We have also cases where the subject of the subordinate clause is different from that of the main, occurring with certain verbs, but again the list is not complete:

esperar que, prefirer que, pedir que, recomendar que, permitir que, sugerir que, mandar que, aconselhar que, deixar que, impedir que, exigir que, insistir que, proibir que, etc… (Use present or past subjunctive depending on sense)

and similarly for certain verbs that express an emotional reaction:

lamentar que, temer que, ter medo de que, estar contente que, etc… (Use present of past subjunctive depending on sense)

1.1 Present and Past Subjunctives: Negative or Affirmative?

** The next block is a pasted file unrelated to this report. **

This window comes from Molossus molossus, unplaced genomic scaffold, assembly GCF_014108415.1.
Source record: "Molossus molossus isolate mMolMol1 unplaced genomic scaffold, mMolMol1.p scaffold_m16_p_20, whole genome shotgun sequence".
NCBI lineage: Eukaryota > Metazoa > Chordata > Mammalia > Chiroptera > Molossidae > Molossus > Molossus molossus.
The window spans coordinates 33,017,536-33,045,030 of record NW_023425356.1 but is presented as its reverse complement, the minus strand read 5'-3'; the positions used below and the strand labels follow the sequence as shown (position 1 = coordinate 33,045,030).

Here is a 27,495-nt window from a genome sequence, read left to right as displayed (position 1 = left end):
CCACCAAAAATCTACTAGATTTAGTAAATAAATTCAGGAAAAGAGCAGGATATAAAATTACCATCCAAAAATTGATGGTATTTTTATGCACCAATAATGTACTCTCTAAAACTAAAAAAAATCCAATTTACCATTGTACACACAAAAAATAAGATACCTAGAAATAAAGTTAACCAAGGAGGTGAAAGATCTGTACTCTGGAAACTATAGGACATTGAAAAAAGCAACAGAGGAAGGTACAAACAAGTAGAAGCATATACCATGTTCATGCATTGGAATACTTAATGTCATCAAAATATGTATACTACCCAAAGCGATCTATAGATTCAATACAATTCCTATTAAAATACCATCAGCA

It gets a little less straightforward when we start dealing with what are called “negative expressions”, e.g.:

A Maria duvida que ele tenha aquele livro.

“Duvidar que” would be considered non-affirmative/negative. Again, one cannot make a complete list, but other negative expressions are:

não é que, não é porque, é falso que, não acreditar que, não achar que, não pensar que, negar que, etc (Use present of past subjunctive depending on sense)

Notice that if you just remove the “não” you create an “affirmative” expression, which does not invoke the subjunctive:

A Maria achava que ele tinha aquele livro.

Other affirmative expressions are:

acreditar que, imaginar que, saber que, pensar que, parecer que, é verdade que, é certo que, é óbvio que, é evidente que, achar que, apostar que, etc.